But I was much more impressed by the addition of an FM tuner. Why? Well for one thing, this feature has been missing from every single iPod since they launched the product back in 2000. That’s nearly 10 years of everyone (give or take a few Apple fanboys) telling them that they should add radio capability.
So either Steve Jobs has proven that he can listen to his customers, or he’s realized that the quarter of the media-player market that Apple doesn’t control is dominated by devices that can play FM radio – including the Microsoft Zune.
Speaking of the Zune, the new Nano borrows a trick from Redmond’s baby: While listening to your favourite FM radio station, you can “tag” the songs you like for future lookup and purchase in iTunes. It’s a killer feature, but it requires that the station you’re listening to supports iTunes tagging, which not all of them do.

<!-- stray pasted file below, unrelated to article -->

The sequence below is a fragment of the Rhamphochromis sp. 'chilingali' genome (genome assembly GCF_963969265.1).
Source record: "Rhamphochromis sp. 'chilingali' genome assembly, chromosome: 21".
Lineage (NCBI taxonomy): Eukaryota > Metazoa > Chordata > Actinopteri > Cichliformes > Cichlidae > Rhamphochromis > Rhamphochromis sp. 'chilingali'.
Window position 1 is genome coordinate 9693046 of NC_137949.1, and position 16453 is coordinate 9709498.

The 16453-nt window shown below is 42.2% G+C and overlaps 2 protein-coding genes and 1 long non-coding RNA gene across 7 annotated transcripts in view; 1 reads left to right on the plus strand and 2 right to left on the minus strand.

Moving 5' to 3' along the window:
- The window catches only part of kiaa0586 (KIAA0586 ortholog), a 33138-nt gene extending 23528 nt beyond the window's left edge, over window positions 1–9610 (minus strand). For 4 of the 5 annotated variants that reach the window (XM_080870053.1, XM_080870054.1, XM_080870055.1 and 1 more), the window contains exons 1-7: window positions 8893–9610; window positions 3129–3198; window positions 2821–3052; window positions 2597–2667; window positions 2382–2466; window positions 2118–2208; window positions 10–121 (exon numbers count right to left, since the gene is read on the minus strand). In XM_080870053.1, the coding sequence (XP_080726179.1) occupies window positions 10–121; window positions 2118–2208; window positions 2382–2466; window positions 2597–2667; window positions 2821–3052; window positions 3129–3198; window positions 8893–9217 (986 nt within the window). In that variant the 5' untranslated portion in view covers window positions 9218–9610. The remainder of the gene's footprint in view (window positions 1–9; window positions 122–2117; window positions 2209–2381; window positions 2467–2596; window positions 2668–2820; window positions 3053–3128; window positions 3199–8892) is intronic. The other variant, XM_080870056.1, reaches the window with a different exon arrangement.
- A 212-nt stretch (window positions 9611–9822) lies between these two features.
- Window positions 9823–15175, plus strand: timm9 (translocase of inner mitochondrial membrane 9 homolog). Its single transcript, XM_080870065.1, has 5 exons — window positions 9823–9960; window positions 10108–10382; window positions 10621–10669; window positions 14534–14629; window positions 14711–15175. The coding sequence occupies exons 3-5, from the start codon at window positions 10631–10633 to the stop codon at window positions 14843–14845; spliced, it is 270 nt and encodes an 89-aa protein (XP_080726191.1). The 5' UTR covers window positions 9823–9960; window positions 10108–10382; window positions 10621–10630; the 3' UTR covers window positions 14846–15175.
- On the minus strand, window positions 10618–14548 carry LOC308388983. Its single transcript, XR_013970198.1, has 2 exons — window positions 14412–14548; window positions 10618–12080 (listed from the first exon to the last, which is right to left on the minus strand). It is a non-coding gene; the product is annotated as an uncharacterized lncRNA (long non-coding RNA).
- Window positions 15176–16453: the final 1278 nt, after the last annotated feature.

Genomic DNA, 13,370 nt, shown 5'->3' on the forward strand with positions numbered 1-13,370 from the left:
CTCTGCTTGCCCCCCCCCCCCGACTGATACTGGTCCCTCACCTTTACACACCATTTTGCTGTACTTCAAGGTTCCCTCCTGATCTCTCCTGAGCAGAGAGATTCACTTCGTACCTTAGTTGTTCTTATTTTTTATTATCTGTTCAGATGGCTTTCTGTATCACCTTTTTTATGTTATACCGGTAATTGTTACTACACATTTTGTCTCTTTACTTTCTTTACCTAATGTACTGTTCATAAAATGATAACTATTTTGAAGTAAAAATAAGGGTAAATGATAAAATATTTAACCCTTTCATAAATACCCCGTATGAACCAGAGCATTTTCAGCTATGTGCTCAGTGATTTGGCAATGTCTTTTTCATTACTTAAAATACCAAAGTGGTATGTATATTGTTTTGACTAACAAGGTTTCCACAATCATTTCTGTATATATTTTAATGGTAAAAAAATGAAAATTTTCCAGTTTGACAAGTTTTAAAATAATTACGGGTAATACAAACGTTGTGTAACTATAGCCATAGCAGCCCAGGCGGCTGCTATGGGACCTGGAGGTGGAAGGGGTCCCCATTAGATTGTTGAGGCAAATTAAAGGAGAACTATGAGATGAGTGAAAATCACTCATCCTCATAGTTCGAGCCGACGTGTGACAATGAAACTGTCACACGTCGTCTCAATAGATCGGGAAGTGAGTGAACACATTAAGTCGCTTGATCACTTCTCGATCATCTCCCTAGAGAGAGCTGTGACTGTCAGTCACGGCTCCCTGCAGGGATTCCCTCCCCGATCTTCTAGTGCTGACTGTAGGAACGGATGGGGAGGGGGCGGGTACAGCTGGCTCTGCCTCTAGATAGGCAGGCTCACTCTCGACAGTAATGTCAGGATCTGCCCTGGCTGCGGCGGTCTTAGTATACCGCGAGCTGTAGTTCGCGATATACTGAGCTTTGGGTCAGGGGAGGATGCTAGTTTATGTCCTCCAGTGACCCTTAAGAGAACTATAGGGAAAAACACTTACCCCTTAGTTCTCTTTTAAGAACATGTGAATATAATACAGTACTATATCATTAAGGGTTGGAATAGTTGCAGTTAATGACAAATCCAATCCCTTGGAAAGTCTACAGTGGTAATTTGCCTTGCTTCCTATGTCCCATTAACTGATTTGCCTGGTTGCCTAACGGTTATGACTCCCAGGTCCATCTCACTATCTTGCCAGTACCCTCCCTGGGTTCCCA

I’ve tried to find a definitive list of Canadian stations that have this, but have so far come up empty. Drop a comment below if you know of a good resource for this.
But Apple has not only met the Zune in the radio department, they’ve also upped the ante. The Nano’s FM radio behaves more like a satellite radio receiver than a typical FM receiver: as soon as you tune-in to a station, the iPod starts buffering the audio to memory, allowing you to pause or even scroll back and forth along the recorded timeline. PVR users will identify with this right away as it’s the same thing you get when watching live TV with a PVR.
Nice work Apple, now tell us again why we had to wait a decade?
Update: Apple’s Canadian spokesperson, Simon Atkins, tells me that there are no radio stations in Canada that currently support iTunes tagging. Bummer.